|MadSci Network: Physics|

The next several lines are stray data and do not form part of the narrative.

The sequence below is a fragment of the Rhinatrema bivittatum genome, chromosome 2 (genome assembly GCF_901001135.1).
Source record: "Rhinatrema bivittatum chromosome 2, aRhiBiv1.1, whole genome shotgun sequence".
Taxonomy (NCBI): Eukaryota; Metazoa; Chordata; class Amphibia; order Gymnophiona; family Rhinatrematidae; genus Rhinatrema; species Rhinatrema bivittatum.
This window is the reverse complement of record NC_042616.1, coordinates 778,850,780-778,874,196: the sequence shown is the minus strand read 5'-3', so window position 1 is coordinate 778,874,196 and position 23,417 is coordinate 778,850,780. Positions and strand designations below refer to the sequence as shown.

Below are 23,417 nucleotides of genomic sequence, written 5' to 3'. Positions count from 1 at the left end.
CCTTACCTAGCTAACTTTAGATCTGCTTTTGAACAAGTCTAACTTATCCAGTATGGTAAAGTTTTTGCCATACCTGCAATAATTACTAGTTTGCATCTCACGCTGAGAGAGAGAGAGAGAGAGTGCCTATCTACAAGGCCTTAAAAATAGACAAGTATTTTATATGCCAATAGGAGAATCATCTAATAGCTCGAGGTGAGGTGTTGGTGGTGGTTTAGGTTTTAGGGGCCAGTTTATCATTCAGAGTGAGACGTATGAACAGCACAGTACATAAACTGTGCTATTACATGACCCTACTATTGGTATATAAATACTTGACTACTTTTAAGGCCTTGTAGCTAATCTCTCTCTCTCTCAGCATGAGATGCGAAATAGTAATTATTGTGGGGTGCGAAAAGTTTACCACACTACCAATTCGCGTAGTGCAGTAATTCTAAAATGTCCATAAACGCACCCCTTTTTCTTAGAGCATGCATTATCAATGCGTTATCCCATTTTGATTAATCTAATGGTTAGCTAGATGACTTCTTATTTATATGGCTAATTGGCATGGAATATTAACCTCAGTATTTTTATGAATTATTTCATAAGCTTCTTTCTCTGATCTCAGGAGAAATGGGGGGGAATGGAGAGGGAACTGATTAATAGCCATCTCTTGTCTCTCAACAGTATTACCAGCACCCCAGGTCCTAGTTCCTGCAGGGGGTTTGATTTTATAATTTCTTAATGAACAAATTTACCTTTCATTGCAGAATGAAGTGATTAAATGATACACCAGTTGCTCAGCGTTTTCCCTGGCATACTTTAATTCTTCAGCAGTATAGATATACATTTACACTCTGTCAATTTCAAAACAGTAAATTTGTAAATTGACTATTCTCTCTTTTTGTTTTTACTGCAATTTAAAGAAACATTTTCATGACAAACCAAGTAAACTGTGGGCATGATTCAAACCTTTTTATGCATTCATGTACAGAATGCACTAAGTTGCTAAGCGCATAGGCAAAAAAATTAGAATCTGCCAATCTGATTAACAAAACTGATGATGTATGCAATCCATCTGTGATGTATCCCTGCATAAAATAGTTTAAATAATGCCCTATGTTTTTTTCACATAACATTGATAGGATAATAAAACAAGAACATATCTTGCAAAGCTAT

Interesting question, Alex! It sounds to me as if you are "draining your battery"! Your potato and two different metallic electrodes are interacting electrochemically. Ions in the potato (probably salt ions in water) are differentially attracted to your electrodes. One electrode becomes more positive, the other more negative, while the ions are actually moving in the direction of the electrode they electrically "prefer". If enough ions move into a particular region of your potato, say, the area immediately surrounding one of your electrodes, that region can become "saturated". Ions are attracted to the electrode because it is oppositely charged. Trouble is, there's a "crowd" of other ions pressing around the electrode already, and those guys are NOT attractive to the incoming ions. They're in the way! This is pretty much what happens in your car battery if you let it run down. (Reaction products build up, preventing electrons from moving as easily as they would in a "fresh" battery.) This is also what happens in some of the electroplating tanks my company uses to recover silver from used film developing chemicals. (Note: there's a difference between the two cases. In the "battery" case you may be using up nearly all of the ions. In the "plating" case, you are only using up all of the LOCALLY AVAILABLE ions. There may be more ions in the pipe, but the "plate" can't attract them because of the "crowd" surrounding it. We get around this by stirring the solution with the "plate". Your potato battery is probably more like this second case.) To reuse your potato battery you can probably just poke your electrodes into different spots on the potato, taking care not to let the previously saturated / depleted regions get between your new electrodes. There should be enough fresh areas in your potato to permit several more "runs". I don't know if a potato is "rechargeable". Maybe you could find out by discharging your potato battery then running a slightly larger current -opposite the normal polarity of your spud - without moving your electrodes? (Depends on the exact chemistry involved. Might work, but it probably won't be efficient.) At any rate, I'm guessing that's what you're seeing. Different electrode materials, different electrode positions, and different 'taters might help you verify this. Please let me know your results! Your MadSci, -Matt firstname.lastname@example.org
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